The National Academies of Sciences, Engineering, and Medicine has recently published its review of more than 10,000 marijuana research studies, which were conducted since 1999. Here we offer a brief recap of the review's findings on the health benefits of cannabis and cannabinoids.
The report called The Health Effects of Cannabis and Cannabinoids: The Current State of Evidence and Recommendations for Research analyzed the therapeutic effects and risks of cannabis when treating debilitating diseases, injuries, mental health illnesses, and certain cancers. The researchers also proposed measures on how to raise the quality of pot-related studies, collect data for conducting further studies, and overcome the existing legal barriers of marijuana research studies.
According to Marie McCormick, chair of the authoring Committee of the Health Effects of Marijuana, an increasing number of states is allowing marijuana for medical use, but the lack of studies on health effects of the herb casts doubt over the potential cannabis use for medical purposes. In this profound review, the researchers tried to collect all the findings on health benefits of cannabis as well as on its downsides and determine the areas where further investigation is required.
In 2015, a national drug poll found that more than 22.2 million people aged 12 and over consumed pot in the last month in the U.S. Currently, marijuana is the most demanded illicit substance in America, where nearly 90 percent of its consumers used the herb for recreational purposes and only 10 percent for improving their health. The percentage of last-month weed users has steadily increased from 6.2 percent to 8.3 percent from 2002 till 2015, the poll showed.
Analyzing marijuana research studies, the survey researchers divided them into categories according to the diseases treated with cannabis and the effects of such treatment.
Unlike tobacco smoking, cannabis use does not increase the risk of lung cancer or other cancers associated with smoking tobacco, the committee concluded. However, the researchers found some evidence that using pot during pregnancy increases the risk of cancers in the child; there are some indications that weed consumption may correlate with to a type of testicular cancer.
The researchers also discovered a link between marijuana consumption and impairment of attention, learning, and memory. In addition, limited findings show an impairment of cognitive abilities in people who given up using weed. Some studies suggest that marijuana use can be linked to impairment of academic achievement and negatively impact social relationships. The committee also suggested that cannabis consumption can be associated with low income and unemployment.
The studies analyzed by the committee found that cannabis consumption likely increases the risk of developing psychoses, schizophrenia, or social anxiety disorder. In contrast, patients suffering from schizophrenia or other mental disorders reported an improvement of their learning and memory abilities after cannabis treatment. Moreover, constant pot smokers are more likely to report suicide thoughts in comparison to non-smokers, another study discovered.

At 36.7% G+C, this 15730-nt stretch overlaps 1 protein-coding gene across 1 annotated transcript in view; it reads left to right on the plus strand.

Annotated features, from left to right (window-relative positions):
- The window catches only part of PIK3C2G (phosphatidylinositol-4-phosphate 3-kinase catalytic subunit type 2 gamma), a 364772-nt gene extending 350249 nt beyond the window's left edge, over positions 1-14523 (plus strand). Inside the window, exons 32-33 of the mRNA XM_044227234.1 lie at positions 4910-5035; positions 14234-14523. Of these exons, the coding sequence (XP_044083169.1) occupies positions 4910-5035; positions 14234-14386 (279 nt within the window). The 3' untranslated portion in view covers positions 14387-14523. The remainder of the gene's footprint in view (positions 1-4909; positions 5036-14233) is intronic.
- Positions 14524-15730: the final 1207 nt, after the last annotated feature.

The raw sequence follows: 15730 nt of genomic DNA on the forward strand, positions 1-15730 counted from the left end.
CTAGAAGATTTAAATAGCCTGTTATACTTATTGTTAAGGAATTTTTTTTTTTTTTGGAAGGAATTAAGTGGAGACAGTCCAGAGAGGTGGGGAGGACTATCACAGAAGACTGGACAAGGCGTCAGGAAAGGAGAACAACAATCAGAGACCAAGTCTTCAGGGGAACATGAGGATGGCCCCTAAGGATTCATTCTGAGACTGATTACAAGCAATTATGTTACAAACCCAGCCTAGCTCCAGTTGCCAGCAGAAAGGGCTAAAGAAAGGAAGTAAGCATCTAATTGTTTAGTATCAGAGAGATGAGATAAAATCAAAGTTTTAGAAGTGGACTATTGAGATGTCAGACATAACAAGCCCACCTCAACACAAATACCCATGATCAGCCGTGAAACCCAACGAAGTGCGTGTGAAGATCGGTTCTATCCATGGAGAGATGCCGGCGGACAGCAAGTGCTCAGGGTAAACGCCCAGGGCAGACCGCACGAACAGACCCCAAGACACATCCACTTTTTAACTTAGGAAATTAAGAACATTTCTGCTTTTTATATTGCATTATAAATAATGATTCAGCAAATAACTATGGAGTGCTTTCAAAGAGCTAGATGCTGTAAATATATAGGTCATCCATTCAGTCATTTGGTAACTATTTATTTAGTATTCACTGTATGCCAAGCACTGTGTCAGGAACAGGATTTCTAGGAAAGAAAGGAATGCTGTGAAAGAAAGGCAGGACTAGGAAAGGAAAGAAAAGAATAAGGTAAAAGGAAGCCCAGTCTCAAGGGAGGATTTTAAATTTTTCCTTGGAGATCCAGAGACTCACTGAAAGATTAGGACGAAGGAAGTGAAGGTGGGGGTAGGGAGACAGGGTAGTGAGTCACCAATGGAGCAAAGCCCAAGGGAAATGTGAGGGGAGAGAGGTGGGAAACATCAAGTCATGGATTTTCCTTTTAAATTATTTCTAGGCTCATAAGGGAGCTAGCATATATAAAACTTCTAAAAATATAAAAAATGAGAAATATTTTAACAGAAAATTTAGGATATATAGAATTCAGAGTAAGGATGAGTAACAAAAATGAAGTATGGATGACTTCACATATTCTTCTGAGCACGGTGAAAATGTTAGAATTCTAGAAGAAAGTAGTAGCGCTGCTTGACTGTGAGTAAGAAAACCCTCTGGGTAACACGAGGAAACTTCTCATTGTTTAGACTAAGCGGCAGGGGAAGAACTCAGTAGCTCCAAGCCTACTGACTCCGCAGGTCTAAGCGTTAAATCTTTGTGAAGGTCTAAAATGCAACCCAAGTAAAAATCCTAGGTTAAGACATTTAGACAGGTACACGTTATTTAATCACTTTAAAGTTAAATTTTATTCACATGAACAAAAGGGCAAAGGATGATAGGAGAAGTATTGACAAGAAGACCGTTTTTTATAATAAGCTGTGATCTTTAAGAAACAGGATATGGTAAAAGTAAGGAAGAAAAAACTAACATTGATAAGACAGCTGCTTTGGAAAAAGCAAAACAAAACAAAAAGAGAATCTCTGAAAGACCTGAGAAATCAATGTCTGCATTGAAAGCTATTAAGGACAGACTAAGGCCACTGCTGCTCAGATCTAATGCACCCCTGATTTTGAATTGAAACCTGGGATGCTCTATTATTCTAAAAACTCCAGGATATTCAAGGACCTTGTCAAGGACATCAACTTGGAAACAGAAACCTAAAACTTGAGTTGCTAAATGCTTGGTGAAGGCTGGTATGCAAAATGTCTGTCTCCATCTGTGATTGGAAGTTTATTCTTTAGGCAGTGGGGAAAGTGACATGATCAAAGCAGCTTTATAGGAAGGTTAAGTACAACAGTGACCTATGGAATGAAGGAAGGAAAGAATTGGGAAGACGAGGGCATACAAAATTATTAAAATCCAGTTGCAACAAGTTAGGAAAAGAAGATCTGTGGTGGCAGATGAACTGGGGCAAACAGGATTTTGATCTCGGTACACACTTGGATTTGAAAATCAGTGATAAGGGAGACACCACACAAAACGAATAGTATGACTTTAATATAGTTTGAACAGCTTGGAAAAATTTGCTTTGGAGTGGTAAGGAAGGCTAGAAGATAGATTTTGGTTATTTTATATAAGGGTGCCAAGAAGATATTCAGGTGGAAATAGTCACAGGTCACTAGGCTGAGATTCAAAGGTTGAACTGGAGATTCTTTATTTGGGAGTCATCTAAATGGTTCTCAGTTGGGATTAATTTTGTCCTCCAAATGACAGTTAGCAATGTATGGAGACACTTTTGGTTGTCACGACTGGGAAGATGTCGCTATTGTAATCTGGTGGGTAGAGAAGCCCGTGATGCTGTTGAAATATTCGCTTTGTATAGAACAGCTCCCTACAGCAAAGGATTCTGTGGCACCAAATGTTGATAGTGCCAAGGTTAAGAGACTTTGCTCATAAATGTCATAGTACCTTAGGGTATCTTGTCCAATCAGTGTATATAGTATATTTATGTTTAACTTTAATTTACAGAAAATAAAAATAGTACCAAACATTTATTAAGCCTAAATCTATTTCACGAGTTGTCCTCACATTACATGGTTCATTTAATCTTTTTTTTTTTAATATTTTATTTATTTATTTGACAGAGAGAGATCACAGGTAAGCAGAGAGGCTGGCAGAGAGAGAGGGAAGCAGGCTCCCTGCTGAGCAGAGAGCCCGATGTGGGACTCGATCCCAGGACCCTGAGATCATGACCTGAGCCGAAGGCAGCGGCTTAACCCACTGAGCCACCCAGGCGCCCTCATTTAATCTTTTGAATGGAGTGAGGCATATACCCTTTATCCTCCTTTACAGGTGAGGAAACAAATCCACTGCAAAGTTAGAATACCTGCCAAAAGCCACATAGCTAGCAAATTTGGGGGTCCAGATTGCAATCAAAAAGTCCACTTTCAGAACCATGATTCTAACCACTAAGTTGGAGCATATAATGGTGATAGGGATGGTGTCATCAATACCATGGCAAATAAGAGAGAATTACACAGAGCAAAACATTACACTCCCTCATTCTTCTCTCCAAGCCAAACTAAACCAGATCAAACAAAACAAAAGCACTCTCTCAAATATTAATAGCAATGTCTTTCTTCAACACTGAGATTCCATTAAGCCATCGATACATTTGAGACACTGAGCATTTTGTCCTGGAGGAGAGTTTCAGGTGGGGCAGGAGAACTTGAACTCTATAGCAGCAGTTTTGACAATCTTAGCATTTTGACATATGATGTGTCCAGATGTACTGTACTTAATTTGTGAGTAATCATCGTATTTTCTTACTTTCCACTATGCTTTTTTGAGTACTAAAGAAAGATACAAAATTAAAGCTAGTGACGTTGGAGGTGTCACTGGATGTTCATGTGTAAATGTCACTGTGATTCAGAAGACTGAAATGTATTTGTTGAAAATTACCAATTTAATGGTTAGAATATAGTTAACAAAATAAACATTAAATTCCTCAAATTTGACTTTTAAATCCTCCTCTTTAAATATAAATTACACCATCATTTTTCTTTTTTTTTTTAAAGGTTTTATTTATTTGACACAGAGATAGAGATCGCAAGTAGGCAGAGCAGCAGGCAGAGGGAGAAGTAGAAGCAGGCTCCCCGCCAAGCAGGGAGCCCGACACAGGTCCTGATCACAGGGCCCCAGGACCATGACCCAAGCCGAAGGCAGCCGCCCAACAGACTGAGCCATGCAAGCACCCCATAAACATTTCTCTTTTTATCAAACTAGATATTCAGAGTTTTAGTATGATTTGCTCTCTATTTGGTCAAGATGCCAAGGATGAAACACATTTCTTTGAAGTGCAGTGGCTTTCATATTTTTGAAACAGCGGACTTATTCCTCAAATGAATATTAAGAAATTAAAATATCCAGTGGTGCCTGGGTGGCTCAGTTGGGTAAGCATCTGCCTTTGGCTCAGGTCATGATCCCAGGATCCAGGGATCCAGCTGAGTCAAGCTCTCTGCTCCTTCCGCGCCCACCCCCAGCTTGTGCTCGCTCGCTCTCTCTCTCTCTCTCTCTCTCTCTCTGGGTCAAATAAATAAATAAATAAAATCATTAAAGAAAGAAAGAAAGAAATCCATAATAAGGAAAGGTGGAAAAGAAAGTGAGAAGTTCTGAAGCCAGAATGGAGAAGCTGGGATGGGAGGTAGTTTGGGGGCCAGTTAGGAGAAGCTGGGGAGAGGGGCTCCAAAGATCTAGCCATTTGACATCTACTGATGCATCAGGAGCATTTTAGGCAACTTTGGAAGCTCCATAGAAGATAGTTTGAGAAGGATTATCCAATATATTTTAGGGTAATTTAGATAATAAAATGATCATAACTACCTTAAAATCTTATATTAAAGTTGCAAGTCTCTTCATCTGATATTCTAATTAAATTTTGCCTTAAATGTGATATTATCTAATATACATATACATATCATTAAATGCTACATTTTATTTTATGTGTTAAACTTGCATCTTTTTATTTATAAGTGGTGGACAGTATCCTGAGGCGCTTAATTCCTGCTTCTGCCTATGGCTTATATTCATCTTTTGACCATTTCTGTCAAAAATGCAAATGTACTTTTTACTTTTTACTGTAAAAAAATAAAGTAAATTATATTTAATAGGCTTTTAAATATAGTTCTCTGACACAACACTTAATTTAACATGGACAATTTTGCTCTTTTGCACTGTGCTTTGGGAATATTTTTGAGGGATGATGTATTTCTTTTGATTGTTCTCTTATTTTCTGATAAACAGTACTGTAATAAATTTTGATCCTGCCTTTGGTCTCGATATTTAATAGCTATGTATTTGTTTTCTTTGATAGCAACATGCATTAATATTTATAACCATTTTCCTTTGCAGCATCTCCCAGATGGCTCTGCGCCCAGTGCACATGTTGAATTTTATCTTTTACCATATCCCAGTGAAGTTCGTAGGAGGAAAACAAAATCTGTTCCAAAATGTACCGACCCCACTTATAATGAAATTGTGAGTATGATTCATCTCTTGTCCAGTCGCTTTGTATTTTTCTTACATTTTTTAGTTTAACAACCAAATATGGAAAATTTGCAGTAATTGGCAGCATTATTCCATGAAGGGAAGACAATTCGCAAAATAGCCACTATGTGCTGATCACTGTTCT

Evidence suggests that pot use increases the risk of traffic fatalities. Other evidence shows that in states where marijuana is legal, children are less protected from unintentional swallowing of cannabis products. Children most commonly overdose with cannabis by ingesting cannabis edibles (78 percent of cases), another study found. Another article also states that children under 6 years of age were 2.82 times more susceptible to cannabis exposure in states with legal weed than in states where the drug was still prohibited during the period between 2000 and 2013.
The studies examined did not provide a clear answer if cannabis use increases the risk of diabetes, stroke, or heart attack, so further research is recommended. However, some findings show that weed smoking may trigger a heart attack.
Some studies link regular cannabis use with an increased frequency of chronic bronchitis and development of respiratory problems like phlegm production or a chronic cough. However, these conditions are reduced after patients stop smoking marijuana. The committee recommended further research into the relationship between cannabis use and different respiratory conditions.
Severe chronic pain is the most common reason for the therapeutic use of pot and its derivatives. The studies examined provide evidence of significant relief of pain symptoms in patients treated with medical cannabis and cannabinoids. Moreover, the use of oral cannabinoids helped adults with multiple sclerosis reduce the muscle spasms in frequency and severity. The cannabinoid treatment also prevented vomiting and nausea in patients with chemotherapy side effects.
The committee made their recommendations on further investigation on health benefits of cannabis and its harmful effects. Besides, they underlined the existing barriers in carrying out medical research studies. The classification of marijuana as a Schedule I drug is a significant obstacle to research. Moreover, scientists meet difficulties in gaining access to marijuana of certain type, quantity, and quality necessary for their research. Further cannabis-related studies also require additional financial support.